Pertinent Provisions of the SCA Regarding Government Contracting
The Service Contract Act (SCA) is a law that mandates government contracting companies to observe minimum wage payment, health and safety standards, and keep a record of transactions open for auditing and inspection.
Under the SCA, government contracting companies must pay workers with service contracts exceeding $2500 the prevailing wage. Workers with service contracts below $2500 may not be paid the prevailing wage or fringe benefits, but are required to be paid not less than the federal minimum wage based on the Fair Labor Standards Act. Every provision in the Service Contract Act (SCA) apart from the safety and health requirements are overseen and administered by the Wage and Hour Division.
What You Must Remember about the SCA If You are a Government Contractor
Although the Service Contract Act (ACA) covers the entire territory of the United States, it does not mean that is can be applied to all government contract work. There are several exceptions to the application of the SCA.
Some of these include contracts for the operation of postal contract stations, contracts covered by the Walsh-Healey Public Contracts Act, and contracts with commercial services, among others. To know all exceptions in government contracting work under the SCA, government contracting companies are advised to read the Service Contract Act (SCA) Administrative: Variances & Exemptions.
To get a copy of the SCA directory, government contracting companies should visit Wage Determinations Online. Business owners are required to follow the terms laid down by the SCA, including paying the prevailing wage and applying safety and health standards in the workplace. Failure to do so can result to withholding contract funds, contract termination, financial liability, or debarment from future contracts with the government.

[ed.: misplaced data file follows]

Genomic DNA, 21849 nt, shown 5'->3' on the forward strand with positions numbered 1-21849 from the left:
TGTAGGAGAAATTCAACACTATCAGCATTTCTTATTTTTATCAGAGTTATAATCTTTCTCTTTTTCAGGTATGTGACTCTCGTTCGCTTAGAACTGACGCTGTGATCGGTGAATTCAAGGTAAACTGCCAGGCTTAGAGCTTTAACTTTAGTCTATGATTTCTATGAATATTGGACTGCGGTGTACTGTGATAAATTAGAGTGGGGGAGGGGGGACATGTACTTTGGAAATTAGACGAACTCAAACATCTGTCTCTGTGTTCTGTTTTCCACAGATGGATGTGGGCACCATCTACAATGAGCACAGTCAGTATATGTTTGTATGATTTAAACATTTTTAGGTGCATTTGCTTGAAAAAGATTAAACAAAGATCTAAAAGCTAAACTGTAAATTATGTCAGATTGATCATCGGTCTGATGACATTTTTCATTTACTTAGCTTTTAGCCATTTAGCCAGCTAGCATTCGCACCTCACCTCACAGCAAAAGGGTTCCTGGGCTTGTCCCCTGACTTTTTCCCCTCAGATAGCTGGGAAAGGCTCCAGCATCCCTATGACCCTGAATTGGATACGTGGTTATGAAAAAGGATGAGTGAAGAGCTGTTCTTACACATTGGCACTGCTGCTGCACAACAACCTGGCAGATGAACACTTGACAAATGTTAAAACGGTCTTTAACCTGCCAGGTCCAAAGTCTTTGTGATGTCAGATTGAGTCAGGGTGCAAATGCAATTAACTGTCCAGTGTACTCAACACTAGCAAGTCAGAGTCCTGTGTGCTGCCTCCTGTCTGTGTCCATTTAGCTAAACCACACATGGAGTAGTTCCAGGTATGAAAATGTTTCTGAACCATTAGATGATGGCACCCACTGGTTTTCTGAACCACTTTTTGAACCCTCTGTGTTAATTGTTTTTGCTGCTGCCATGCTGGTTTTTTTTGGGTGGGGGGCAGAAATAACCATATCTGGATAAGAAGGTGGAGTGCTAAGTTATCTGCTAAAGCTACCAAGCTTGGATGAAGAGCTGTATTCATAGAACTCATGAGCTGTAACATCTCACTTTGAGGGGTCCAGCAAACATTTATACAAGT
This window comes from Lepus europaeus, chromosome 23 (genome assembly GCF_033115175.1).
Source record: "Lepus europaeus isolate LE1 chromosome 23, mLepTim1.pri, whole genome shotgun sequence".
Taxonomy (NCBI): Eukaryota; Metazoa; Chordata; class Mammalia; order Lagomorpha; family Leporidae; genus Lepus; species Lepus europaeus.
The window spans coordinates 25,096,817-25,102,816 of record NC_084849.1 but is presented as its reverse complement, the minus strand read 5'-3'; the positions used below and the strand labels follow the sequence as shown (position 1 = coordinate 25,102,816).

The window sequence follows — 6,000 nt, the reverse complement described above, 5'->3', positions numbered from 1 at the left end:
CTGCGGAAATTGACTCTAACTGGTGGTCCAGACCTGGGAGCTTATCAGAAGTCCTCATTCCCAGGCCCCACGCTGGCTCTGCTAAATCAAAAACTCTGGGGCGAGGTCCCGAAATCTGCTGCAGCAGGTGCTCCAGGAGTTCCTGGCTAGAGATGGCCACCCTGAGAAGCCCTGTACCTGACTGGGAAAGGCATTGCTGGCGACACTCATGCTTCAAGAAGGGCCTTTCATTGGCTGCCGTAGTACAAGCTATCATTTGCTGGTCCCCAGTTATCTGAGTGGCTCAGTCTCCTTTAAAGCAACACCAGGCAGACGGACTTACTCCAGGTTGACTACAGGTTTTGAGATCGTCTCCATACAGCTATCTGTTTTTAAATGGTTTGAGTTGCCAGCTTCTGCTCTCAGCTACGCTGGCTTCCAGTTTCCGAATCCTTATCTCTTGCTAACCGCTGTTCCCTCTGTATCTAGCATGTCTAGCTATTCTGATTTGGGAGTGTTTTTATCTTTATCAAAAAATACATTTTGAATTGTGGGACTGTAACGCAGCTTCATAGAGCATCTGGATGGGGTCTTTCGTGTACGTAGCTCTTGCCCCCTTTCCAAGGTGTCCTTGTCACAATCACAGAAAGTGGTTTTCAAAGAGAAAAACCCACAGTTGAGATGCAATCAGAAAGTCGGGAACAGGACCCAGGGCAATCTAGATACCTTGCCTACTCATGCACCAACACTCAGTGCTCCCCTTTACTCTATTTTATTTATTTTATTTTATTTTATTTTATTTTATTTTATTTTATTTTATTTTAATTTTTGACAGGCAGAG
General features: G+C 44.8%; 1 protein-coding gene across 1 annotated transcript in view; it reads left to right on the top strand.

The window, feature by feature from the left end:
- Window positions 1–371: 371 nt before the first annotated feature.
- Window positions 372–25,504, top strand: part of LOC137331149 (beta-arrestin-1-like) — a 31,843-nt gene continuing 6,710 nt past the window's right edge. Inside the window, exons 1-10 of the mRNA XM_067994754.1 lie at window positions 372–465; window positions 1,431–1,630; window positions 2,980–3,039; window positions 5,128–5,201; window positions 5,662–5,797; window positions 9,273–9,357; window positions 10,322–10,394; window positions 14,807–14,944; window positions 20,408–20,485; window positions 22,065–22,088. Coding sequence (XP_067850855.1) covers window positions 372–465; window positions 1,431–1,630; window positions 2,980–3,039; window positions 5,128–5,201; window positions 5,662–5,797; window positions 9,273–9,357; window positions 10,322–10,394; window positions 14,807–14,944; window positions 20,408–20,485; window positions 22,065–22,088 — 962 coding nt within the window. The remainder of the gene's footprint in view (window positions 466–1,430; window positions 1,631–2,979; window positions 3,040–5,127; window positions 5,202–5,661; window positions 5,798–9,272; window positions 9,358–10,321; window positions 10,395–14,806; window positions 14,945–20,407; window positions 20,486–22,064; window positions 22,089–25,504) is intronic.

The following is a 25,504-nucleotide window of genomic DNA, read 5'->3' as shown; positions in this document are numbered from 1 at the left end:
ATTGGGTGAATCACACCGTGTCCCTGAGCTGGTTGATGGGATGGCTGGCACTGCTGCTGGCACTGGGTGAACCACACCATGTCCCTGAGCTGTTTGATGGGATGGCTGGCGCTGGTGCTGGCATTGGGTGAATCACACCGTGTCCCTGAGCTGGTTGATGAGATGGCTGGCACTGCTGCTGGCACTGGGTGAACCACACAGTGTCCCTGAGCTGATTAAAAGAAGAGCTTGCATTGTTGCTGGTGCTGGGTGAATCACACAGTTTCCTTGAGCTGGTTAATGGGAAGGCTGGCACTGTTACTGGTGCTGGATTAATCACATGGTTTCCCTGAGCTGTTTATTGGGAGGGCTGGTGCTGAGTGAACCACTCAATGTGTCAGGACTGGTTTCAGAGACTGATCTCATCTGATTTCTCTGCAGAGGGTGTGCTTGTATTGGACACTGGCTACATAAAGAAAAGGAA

Service Contract Act: Method for Wage Determination
Wage determinations for prevailing wage rates under the SCA are developed based on the available data showing the dominant wage rate in a particular locality or area. If similar wage rates are paid to more than 50% of the workers of the same trade within a specific locality, that wage rate is going to become the prevailing wage rate for that area. The statistical measurements of central tendency are used when the wage information used comes from the Bureau of Labor Statistics.
Wage determinations must be reviewed constantly, at least once a year. Even if the contract only requires less than five workers, the contracting agency is still required to request a wage determination for a specific project in excess of $2500.
If you think there are particular trades or occupational titles that have not been covered by the prevailing wage determination in your locality, you may contact the Service Contract Wage Determinations branch of the Wage and Hour Division.
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